Australian jurist Michael Kirby is leading a three-member U.N. Commission of Inquiry on North Korea, which started its investigations last week in Seoul.
Kirby's team has interviewed dozens of witnesses who relayed accounts of alleged atrocities committed by the North Korean government.
Pyongyang said this week the commission was part of a smear campaign.
"The best way to counter the testimonies we have received and to suggest they are slander is to let an objective independent international body like us go and see the places of human rights violations allegations," Kirby was quoted by the Yonhap News Agency in South Korea as saying. "That should be able, in many cases, to settle the matter with one another quickly."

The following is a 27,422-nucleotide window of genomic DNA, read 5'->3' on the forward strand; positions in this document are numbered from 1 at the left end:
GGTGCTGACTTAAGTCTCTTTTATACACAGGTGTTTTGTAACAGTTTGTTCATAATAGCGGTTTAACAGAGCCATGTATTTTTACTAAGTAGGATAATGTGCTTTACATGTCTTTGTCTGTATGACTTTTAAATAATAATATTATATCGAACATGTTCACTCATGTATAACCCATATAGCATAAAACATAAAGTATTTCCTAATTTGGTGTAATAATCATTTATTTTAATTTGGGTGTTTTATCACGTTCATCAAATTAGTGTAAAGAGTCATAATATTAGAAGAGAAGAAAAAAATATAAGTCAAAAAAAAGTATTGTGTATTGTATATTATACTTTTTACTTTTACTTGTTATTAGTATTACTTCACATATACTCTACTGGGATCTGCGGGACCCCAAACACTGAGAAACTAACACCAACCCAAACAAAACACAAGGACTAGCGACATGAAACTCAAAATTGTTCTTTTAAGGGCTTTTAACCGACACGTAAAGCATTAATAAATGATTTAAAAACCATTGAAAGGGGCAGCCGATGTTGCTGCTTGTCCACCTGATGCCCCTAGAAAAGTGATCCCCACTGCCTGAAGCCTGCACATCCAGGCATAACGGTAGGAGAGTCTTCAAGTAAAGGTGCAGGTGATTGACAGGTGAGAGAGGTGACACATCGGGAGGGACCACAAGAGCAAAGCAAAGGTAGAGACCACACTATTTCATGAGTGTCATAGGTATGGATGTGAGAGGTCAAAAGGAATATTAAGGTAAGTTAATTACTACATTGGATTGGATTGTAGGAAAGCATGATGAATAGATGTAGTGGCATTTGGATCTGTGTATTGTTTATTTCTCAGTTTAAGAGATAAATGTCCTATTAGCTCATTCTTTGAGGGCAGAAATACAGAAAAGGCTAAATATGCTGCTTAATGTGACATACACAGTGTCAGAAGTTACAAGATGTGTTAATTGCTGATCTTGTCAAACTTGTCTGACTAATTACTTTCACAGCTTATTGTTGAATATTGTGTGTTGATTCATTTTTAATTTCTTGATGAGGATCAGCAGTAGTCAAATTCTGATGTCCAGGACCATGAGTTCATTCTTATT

The commission said it was mandated to investigate claims of torture, religious persecution, prison camps and a wide range of other alleged human rights abuses.
Kirby suggested action was needed beyond statements of censure against North Korea but said the authority to do so rests with members of the international community.
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